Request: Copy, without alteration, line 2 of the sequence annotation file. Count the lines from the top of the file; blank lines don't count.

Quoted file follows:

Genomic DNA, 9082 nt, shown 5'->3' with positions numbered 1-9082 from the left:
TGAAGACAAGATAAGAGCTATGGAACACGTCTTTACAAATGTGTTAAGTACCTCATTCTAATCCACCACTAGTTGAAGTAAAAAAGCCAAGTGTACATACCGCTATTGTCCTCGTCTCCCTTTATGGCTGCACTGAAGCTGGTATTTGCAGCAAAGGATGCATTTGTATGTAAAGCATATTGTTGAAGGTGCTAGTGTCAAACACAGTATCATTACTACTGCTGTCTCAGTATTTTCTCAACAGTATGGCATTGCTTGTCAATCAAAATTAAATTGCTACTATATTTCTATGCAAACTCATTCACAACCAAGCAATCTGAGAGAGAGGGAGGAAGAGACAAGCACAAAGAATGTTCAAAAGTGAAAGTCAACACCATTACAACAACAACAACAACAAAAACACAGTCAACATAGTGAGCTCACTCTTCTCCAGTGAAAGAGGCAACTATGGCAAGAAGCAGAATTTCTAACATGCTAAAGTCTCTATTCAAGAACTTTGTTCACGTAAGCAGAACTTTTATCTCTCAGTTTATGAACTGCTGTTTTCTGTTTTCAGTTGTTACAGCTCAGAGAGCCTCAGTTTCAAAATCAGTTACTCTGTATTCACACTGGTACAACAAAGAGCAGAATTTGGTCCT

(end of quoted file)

TGAAGACAAGATAAGAGCTATGGAACACGTCTTTACAAATGTGTTAAGTACCTCATTCTAATCCACCACTAGTTGAAGTAAAAAAGCCAAGTGTACATACCGCTATTGTCCTCGTCTCCCTTTATGGCTGCACTGAAGCTGGTATTTGCAGCAAAGGATGCATTTGTATGTAAAGCATATTGTTGAAGGTGCTAGTGTCAAACACAGTATCATTACTACTGCTGTCTCAGTATTTTCTCAACAGTATGGCATTGCTTGTCAATCAAAATTAAATTGCTACTATATTTCTATGCAAACTCATTCACAACCAAGCAATCTGAGAGAGAGGGAGGAAGAGACAAGCACAAAGAATGTTCAAAAGTGAAAGTCAACACCATTACAACAACAACAACAACAAAAACACAGTCAACATAGTGAGCTCACTCTTCTCCAGTGAAAGAGGCAACTATGGCAAGAAGCAGAATTTCTAACATGCTAAAGTCTCTATTCAAGAACTTTGTTCACGTAAGCAGAACTTTTATCTCTCAGTTTATGAACTGCTGTTTTCTGTTTTCAGTTGTTACAGCTCAGAGAGCCTCAGTTTCAAAATCAGTTACTCTGTATTCACACTGGTACAACAAAGAGCAGAATTTGGTCCT